1. Who cares? Well that was a silly rebuttal. In case you haven’t noticed, the mainstream press serves the interests of the corporate state which can shut Antifa down at any instant it likes. However, I suspect they find Antifa useful for now. What are YOUR priorities? They’re not apparent.


  4. Not to mention that to create a “false equivalence” between Hedge’s position and Trump’s is mindbogglingly lacking in perception. Or a useful distortion. Hedges is NO Liberal. Apparently, the aspiring radical commenters on this thread don’t remember the Occupy Movement, or weren’t there; and you certainly didn’t tell the full truth about the Berkeley Yiannopoulos event, Sophia. But you’ve maintained your cachet and inner-circle cool, which is what you were courageous enough to forgo the first time. And let’s not forget… As much as we all love Dr. West (and we do)… it’s HE who is the hypocritical pacifist liberal who supports the vicious warmonger and corporate Democratic shill Sanders. Oh yeah… That’s a quite a bit of innocent Arab and Russian and Iranian and Syrian and Yemeni and, generally, Middle Eastern and brown people’s blood on his hands. 😉


  5. Speaking of “larger contexts…” Antifa is already playing into the hands the unconstitutional Department of Homeland Security’s worst intentions. Antifa has already been demonized for mass public consumption by our phony “liberal” East Coast press, including the warmongering New York Times and the Bezos-beholden Washington Post. How is this supposed to help the Left?


    1. Who cares? Let the press demonize whoever it wants to. Anyone who views radical social change as a PR campaign needs to reexamine their priorities.


    2. ====================

      “In case you haven’t noticed, the mainstream press serves the interests of the corporate state…”

      The “mainstream” press as opposed to what? The “alternative” press? If the alternative press posed a threat to the “corporate state,” it would have done it ages ago. A fundamental flaw with the whole idea of “movement-building” is the belief that, if you just sway “Public Opinion” in your favour, then you attain a “critical mass” of people motivated to take action against whatever happens to be your pet issue at a given time. However, this belief ignores the fact that the “Public/Private” dichotomy is itself an ideological construction designed to maintain the fragmentation of daily life into clearly delineated “spheres” of activity. This notion of “the Public” as a unified “mass” of individuals waiting to be shaped and molded into the service of a particular ideology is precisely what keeps global capitalism up and running, not what challenges it very foundations. The only thing that “alternative media” accomplishes is the addition of yet another commodified image of dissent into an already over-saturated marketplace of ideas.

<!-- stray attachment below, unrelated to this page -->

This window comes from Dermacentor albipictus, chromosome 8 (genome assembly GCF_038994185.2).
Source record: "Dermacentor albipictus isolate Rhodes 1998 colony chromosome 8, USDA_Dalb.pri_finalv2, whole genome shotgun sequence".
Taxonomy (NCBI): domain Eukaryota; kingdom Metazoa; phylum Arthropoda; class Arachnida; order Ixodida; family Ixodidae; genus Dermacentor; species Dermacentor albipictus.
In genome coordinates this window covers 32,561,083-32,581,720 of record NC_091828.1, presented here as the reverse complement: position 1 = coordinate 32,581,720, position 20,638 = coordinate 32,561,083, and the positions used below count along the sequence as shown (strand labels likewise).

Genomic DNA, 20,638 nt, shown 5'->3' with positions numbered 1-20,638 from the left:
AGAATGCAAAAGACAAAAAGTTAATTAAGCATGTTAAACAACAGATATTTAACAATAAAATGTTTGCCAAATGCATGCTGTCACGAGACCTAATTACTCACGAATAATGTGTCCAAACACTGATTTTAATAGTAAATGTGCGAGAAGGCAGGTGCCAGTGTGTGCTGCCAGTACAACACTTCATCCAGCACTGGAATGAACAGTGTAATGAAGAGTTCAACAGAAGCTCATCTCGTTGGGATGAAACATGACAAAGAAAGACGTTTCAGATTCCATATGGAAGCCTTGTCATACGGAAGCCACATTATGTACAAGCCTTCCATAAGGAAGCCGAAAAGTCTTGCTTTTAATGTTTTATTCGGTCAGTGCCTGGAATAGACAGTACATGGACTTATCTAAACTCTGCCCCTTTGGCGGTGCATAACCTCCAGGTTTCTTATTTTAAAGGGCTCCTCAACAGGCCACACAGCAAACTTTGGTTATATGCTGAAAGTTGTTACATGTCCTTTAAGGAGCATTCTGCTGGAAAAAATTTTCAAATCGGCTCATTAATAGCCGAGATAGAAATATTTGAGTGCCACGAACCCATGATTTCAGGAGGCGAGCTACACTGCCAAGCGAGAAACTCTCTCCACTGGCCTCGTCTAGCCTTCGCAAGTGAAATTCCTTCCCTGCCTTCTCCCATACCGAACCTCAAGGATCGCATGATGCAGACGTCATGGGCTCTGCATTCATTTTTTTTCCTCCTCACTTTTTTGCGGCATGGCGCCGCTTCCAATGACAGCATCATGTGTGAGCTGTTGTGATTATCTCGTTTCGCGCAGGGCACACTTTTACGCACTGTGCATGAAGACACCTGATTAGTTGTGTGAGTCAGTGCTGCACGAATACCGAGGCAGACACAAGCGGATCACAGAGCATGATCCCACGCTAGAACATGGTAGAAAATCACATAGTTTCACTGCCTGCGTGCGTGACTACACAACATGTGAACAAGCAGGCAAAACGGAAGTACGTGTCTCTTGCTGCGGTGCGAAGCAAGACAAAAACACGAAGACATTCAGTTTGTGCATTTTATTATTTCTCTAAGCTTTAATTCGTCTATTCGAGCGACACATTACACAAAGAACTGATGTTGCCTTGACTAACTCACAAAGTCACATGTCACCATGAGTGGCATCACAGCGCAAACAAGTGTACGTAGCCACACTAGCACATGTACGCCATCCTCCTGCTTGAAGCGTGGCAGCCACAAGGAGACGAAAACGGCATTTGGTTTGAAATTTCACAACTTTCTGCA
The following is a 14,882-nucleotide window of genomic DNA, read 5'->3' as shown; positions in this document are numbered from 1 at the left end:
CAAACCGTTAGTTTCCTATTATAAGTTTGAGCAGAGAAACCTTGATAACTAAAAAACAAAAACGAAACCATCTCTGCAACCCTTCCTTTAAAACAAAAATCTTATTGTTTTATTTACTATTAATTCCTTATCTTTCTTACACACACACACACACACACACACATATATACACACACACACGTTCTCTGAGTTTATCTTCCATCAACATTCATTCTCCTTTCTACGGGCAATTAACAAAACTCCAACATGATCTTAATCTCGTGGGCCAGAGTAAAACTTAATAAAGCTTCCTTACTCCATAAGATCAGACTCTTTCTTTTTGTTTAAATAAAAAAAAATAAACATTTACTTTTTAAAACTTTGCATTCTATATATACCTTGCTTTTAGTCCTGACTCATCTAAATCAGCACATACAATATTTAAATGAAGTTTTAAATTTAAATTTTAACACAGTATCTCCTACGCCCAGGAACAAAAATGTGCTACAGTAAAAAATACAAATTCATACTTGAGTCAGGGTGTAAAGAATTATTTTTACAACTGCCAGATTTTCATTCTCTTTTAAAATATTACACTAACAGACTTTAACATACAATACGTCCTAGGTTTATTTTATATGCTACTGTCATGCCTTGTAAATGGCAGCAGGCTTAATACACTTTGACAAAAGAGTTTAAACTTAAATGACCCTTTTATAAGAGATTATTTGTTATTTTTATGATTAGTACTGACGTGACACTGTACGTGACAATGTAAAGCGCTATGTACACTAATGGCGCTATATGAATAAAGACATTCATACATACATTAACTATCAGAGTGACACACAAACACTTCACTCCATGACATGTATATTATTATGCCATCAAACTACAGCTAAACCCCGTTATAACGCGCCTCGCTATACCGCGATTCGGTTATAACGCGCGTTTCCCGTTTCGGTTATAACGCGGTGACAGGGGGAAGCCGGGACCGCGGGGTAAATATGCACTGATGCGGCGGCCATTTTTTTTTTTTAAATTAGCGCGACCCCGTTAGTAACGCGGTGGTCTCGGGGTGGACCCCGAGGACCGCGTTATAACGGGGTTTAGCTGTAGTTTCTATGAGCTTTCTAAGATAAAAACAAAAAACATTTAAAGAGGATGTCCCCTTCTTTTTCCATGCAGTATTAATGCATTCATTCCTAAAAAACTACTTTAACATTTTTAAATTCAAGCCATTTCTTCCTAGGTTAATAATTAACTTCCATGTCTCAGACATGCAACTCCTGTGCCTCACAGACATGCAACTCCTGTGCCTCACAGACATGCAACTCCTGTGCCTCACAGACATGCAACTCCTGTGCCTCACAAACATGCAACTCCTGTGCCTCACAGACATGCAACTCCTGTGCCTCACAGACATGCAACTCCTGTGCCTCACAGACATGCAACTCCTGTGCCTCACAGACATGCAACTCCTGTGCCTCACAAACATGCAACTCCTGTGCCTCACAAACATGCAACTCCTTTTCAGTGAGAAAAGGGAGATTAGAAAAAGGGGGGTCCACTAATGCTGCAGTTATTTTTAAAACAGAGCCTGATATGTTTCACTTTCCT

“…which can shut Antifa down at any instant it likes.”

      So let them shut it down. If that’s what it takes to get the participants of Antifa to question the predictable patterns that they’ve fallen into, then maybe it’s for the best.


      “What are YOUR priorities? They’re not apparent.”

      I think my priorities have been quite clearly stated. I am focused on expanding a critique of “mass movements” in general and the tendency toward subcultural insularity and collectivist groupthink to which they give rise. If resistance to global capitalism and coercive authority is to have any sort of future, then those who engage in such resistance need to stop thinking in terms of rousing “the Masses” from their slumber start looking toward themselves and their immediate interpersonal relationships as a basis from which to transform the world.

      Liked by 1 person

  6. The reason you’re partially incorrect about the “alternative press”; and, here, I’m not speaking of the pseudo-quasi-alternative press, but since the Internet has been around (it hasn’t been “ages”), how can you (we) in any way deny that information is a useful thing? True, you’re right about the vast majority of the public, their capacity to even know where to look for reliable sources, let alone know what to do with them, let alone having the inner ethical compass or drive or clarity to whip up their inner desire for revolutionary change. I’m not conjecturing that “the masses” are suddenly going to rise in huge numbers to make any difference. In the US, it’ll never happen at this late stage, except out of desperation. But you haven’t proposed anything as a possible solution, or trajectory, which we (with our “immediate interpersonal relationships”) should even take other than to looking with fresh and open eyes. You’re dealing in concepts and vague projections (to what end?), as opposed to some workable action that might make a difference beginning now. Yes, while we hope to educate the Left (it seems) over a long arc of ever-growing knowledge, in the meantime the police state is tightening its grip at a pace that outstrips any “progress” we’re hoping for. Indeed, you (we) sound a bit like a liberal progressive in our revolutionary ambitions. Fluffy phrases such as “transform the world” are a long way away from what we should be addressing here and now. That doesn’t imply a misdirected use of inconsequential force such as that employed by Antifa. But I do suggest that (along with reflecting deeply—yes, I agree with you on this) the time is now to be very shrewd and skillful on all fronts (not ridiculously loose and scattered so as to expend all of one’s potential like Antifa has done.